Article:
them a valuable pair of farm animals.
They are as strong as cattle and much
more active, as well as more con-
Mr. Twopair—Here, here, Edgar!
Don't lose all my poker chips!
Edgar—Why, pa, you might as well
let me lose them as you.—Chicago
His Boy Knew a Whole Lot.
"How's my boy getting on?" asked
the farmer of the city merchant.
"Oh, he's all right. Does Just what
he's told, but seems to lack Judgment
of his own."
"Well," replied the farmer, "he
knows a whole lot if he could only
think of it."
An Artful Man.
He—"What is the meaning of the
letters D. A. R. on that pin you are
She—"Daughters of the American
Revolution. I thought every one knew
He—"Oh, I thought perhaps it was
the abbreviation of 'Darling.'"
A Tibetan Monastery.
Nagar-tse Joig, in Tibet, is situated
on the shores of Yamdok-tso, or Scor-
pion lake. On the summit of a coni-
cal hill stand Samding monastery, a
well-known establishment, of both
monks and nuns, presided over by a
great abbess, the incarnation of the
Goddess Dorje Phagmo. The hill on
which the monastic buildings stand is
ascended by numerous stone steps,
now in a dilapidated condition. From
the top there is a striking view, not
only of the great lake and its moun-
tainous peninsula, but also of a gloomy
inner lake Just below the southern
cliff, known as the Dudmo-tso, or Fe-
male Demon lake. The abbess is a
great lady and the only female in
Tibet allowed to be carried in a Sedan
chair. When she dies she is succeed-
ed by a female infant in whom she is
supposed to live again. The reincar-
nation of the goddess-abbess is now a
child of 7 years of age.
"Man," remarked the bachelor
boarder who is afflicted with the quo-
tation habit, "was created a little low-
er than the angels."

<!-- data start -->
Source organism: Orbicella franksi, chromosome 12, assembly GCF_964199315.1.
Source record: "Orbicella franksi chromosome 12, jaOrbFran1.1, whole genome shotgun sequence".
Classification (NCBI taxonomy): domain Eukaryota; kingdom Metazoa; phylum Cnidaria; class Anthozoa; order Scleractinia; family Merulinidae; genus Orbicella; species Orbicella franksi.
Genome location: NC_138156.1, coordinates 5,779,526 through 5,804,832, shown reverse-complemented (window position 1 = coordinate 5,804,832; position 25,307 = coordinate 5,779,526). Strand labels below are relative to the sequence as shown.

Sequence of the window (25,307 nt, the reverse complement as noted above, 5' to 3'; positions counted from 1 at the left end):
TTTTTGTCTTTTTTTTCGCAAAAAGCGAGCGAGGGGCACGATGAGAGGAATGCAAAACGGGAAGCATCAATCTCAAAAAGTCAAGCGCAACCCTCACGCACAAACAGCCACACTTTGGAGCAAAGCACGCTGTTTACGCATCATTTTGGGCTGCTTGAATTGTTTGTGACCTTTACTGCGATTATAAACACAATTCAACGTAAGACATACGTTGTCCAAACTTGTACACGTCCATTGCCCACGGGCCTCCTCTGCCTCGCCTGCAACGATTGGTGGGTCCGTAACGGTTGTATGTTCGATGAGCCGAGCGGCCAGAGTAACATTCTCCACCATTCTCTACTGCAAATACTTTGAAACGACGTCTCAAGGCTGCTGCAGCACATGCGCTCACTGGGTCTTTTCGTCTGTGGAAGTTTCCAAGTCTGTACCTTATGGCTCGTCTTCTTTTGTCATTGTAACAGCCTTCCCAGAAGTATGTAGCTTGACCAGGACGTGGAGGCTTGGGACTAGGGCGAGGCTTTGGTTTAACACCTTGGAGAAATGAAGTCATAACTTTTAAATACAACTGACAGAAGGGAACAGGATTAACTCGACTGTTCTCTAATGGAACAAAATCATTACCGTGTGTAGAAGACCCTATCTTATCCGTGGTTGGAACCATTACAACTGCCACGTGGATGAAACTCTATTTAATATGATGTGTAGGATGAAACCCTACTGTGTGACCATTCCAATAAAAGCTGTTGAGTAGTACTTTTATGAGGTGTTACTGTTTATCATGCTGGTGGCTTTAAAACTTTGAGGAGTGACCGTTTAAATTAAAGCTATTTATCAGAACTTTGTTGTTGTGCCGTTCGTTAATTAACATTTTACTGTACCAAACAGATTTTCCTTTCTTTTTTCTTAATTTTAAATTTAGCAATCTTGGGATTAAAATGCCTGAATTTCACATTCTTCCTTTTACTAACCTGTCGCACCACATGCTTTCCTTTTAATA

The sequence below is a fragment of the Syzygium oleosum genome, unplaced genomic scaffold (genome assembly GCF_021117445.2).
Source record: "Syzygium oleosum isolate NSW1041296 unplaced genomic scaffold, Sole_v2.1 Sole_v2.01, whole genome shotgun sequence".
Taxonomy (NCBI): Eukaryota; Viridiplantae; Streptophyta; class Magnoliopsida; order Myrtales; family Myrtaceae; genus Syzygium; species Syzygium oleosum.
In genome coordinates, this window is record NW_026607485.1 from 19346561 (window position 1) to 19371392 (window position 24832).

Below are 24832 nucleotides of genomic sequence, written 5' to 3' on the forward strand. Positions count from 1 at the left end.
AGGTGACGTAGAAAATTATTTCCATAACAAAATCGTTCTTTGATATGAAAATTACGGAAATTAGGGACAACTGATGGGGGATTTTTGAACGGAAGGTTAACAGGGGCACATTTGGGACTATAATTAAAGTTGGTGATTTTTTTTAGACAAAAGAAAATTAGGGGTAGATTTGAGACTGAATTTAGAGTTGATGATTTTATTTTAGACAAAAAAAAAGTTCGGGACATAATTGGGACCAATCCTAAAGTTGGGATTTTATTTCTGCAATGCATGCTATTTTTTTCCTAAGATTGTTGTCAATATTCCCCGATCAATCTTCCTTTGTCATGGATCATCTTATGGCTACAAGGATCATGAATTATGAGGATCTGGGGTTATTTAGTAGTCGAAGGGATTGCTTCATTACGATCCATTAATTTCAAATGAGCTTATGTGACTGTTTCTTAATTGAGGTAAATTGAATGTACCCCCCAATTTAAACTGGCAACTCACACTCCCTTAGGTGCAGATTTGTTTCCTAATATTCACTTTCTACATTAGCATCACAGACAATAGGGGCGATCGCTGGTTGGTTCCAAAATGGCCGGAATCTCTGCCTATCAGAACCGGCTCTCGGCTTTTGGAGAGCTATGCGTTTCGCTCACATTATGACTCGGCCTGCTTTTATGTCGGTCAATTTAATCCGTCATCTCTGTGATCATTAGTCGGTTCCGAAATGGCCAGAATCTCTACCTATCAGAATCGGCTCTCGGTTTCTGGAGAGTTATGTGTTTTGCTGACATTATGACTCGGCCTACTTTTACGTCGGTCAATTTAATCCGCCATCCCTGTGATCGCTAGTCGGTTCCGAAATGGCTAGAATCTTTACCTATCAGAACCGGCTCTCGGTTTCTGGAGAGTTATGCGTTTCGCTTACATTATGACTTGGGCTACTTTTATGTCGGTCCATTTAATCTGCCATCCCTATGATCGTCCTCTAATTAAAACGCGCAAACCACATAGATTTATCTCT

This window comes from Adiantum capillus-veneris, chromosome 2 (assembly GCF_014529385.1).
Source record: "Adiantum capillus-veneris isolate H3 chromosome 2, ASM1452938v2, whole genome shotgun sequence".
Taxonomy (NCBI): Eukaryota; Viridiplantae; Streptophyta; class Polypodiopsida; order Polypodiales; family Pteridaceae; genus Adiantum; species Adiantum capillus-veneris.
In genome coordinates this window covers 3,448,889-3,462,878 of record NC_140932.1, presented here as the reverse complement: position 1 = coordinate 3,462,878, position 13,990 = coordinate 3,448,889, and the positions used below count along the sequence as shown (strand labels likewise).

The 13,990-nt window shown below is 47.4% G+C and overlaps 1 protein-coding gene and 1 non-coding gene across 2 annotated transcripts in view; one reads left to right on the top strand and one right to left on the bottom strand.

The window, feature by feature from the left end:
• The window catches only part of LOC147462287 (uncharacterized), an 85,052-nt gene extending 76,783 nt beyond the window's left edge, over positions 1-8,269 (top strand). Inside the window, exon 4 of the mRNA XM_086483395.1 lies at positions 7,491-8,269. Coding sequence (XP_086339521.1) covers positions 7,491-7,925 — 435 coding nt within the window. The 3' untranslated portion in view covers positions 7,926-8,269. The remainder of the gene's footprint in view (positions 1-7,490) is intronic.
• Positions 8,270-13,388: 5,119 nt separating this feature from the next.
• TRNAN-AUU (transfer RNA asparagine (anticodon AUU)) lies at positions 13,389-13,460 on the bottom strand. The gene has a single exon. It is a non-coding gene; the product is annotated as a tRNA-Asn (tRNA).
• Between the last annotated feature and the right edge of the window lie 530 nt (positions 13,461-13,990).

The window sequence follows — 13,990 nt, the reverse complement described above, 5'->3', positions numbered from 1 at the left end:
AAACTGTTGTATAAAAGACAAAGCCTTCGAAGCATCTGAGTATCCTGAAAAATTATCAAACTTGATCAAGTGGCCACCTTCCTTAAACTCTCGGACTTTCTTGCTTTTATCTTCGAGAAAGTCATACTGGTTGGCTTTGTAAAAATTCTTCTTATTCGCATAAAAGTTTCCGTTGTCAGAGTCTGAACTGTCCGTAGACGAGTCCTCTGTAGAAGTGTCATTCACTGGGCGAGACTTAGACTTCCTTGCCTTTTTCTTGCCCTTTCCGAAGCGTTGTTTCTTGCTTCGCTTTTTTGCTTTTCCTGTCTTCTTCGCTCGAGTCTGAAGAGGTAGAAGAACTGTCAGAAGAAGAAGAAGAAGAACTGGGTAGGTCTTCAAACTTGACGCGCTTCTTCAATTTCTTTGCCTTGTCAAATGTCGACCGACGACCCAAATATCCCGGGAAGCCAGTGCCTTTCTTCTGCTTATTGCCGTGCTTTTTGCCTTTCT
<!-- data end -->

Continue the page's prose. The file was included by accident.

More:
"If only a little lower," snapped the
female with the corkscrew curls, "the
apgels can't be such high flyers."
Ernie—"Beatrice wrote a novel and
it was actually published."
Eva—"Gracious! And did she get
Ernie—"Yes, indeed. She made
enough out of the sales to buy her
self a foreign nobleman."
Little Willie—"Say, pa, what is a re-
Pa^-"A remote period, my son, is
the period due at the end of your
mother's remarks. Remember, how-
ever, I am giving you this explanation
In strict confidence."
To Avoid Seasickness.
Regarding seasickness a traveler
says: "Before sailing it is Just as
well for a man not to take too many
farewell dinners and not to start out
'with a head on him.' One of the
worst cases of seasickness I ever saw
was accumulated by a man who had
never been seasick before and had
sailed all over the world. But he was
sailing from Honolulu and the day be-
fore had been to a farewell 'luau,'
where he had eaten poi and raw fish,
mixed with a great deal of frapped
champagne. His friends came down
to see him off and hung many floral
leis about his neck. They also pouret^
more champagne into his neck. As a
result the acute case of seasickness
which he developed alarmed even the
Born to Shine.
Neither Chauliodus nor Medusa
needs to drink "flourescin." They
were born with an "inner light of
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Matthews, Jesse. The Wister Informer. (Wister, Indian Terr.), Vol. 1, No. 16, Ed. 1 Saturday, July 23, 1904, newspaper, July 23, 1904; (gateway.okhistory.org/ark:/67531/metadc127760/m1/2/: accessed May 21, 2018), The Gateway to Oklahoma History, gateway.okhistory.org; crediting Oklahoma Historical Society.